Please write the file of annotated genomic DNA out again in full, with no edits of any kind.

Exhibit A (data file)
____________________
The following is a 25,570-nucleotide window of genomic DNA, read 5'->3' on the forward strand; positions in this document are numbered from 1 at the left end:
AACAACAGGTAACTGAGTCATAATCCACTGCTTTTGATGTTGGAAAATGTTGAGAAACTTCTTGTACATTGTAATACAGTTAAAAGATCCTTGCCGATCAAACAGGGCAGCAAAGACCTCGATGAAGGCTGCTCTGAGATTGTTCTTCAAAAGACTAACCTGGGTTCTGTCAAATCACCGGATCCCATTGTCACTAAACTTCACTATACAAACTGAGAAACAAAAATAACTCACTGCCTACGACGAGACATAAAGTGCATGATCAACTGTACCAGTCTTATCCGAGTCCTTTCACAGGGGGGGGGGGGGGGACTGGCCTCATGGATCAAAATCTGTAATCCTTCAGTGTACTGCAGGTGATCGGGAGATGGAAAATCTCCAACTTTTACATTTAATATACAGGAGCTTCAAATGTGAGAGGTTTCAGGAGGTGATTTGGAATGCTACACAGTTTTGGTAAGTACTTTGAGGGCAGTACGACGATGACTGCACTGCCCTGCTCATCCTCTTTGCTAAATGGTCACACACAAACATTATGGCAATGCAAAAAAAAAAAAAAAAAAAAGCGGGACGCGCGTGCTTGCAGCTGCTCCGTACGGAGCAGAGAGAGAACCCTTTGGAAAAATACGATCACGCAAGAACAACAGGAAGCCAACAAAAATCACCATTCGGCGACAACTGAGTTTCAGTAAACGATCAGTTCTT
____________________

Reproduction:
The following is a 25,570-nucleotide window of genomic DNA, read 5'->3' on the forward strand; positions in this document are numbered from 1 at the left end:
AACAACAGGTAACTGAGTCATAATCCACTGCTTTTGATGTTGGAAAATGTTGAGAAACTTCTTGTACATTGTAATACAGTTAAAAGATCCTTGCCGATCAAACAGGGCAGCAAAGACCTCGATGAAGGCTGCTCTGAGATTGTTCTTCAAAAGACTAACCTGGGTTCTGTCAAATCACCGGATCCCATTGTCACTAAACTTCACTATACAAACTGAGAAACAAAAATAACTCACTGCCTACGACGAGACATAAAGTGCATGATCAACTGTACCAGTCTTATCCGAGTCCTTTCACAGGGGGGGGGGGGGGGACTGGCCTCATGGATCAAAATCTGTAATCCTTCAGTGTACTGCAGGTGATCGGGAGATGGAAAATCTCCAACTTTTACATTTAATATACAGGAGCTTCAAATGTGAGAGGTTTCAGGAGGTGATTTGGAATGCTACACAGTTTTGGTAAGTACTTTGAGGGCAGTACGACGATGACTGCACTGCCCTGCTCATCCTCTTTGCTAAATGGTCACACACAAACATTATGGCAATGCAAAAAAAAAAAAAAAAAAAAGCGGGACGCGCGTGCTTGCAGCTGCTCCGTACGGAGCAGAGAGAGAACCCTTTGGAAAAATACGATCACGCAAGAACAACAGGAAGCCAACAAAAATCACCATTCGGCGACAACTGAGTTTCAGTAAACGATCAGTTCTT